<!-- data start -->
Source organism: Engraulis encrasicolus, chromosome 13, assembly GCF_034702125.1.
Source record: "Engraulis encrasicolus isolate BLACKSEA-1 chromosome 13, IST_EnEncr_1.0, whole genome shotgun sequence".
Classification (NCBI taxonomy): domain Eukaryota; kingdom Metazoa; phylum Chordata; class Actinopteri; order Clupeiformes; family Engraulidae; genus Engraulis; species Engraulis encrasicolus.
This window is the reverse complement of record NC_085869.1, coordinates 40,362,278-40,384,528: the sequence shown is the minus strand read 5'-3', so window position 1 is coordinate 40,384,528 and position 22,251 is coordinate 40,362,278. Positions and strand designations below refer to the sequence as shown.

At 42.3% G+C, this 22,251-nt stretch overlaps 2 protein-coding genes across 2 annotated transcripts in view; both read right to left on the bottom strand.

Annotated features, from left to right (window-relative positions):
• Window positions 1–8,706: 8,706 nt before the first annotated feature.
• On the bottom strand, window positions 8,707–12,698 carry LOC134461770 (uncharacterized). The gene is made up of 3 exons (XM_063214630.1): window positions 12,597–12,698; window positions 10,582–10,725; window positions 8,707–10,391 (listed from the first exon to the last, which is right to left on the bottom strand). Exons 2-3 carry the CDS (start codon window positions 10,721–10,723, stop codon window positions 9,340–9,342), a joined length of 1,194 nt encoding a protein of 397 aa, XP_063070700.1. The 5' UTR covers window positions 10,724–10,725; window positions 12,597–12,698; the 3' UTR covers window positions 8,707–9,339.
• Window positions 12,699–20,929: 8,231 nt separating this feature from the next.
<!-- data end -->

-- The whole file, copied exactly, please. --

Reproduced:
Source organism: Engraulis encrasicolus, chromosome 13, assembly GCF_034702125.1.
Source record: "Engraulis encrasicolus isolate BLACKSEA-1 chromosome 13, IST_EnEncr_1.0, whole genome shotgun sequence".
Classification (NCBI taxonomy): domain Eukaryota; kingdom Metazoa; phylum Chordata; class Actinopteri; order Clupeiformes; family Engraulidae; genus Engraulis; species Engraulis encrasicolus.
This window is the reverse complement of record NC_085869.1, coordinates 40,362,278-40,384,528: the sequence shown is the minus strand read 5'-3', so window position 1 is coordinate 40,384,528 and position 22,251 is coordinate 40,362,278. Positions and strand designations below refer to the sequence as shown.

At 42.3% G+C, this 22,251-nt stretch overlaps 2 protein-coding genes across 2 annotated transcripts in view; both read right to left on the bottom strand.

Annotated features, from left to right (window-relative positions):
• Window positions 1–8,706: 8,706 nt before the first annotated feature.
• On the bottom strand, window positions 8,707–12,698 carry LOC134461770 (uncharacterized). The gene is made up of 3 exons (XM_063214630.1): window positions 12,597–12,698; window positions 10,582–10,725; window positions 8,707–10,391 (listed from the first exon to the last, which is right to left on the bottom strand). Exons 2-3 carry the CDS (start codon window positions 10,721–10,723, stop codon window positions 9,340–9,342), a joined length of 1,194 nt encoding a protein of 397 aa, XP_063070700.1. The 5' UTR covers window positions 10,724–10,725; window positions 12,597–12,698; the 3' UTR covers window positions 8,707–9,339.
• Window positions 12,699–20,929: 8,231 nt separating this feature from the next.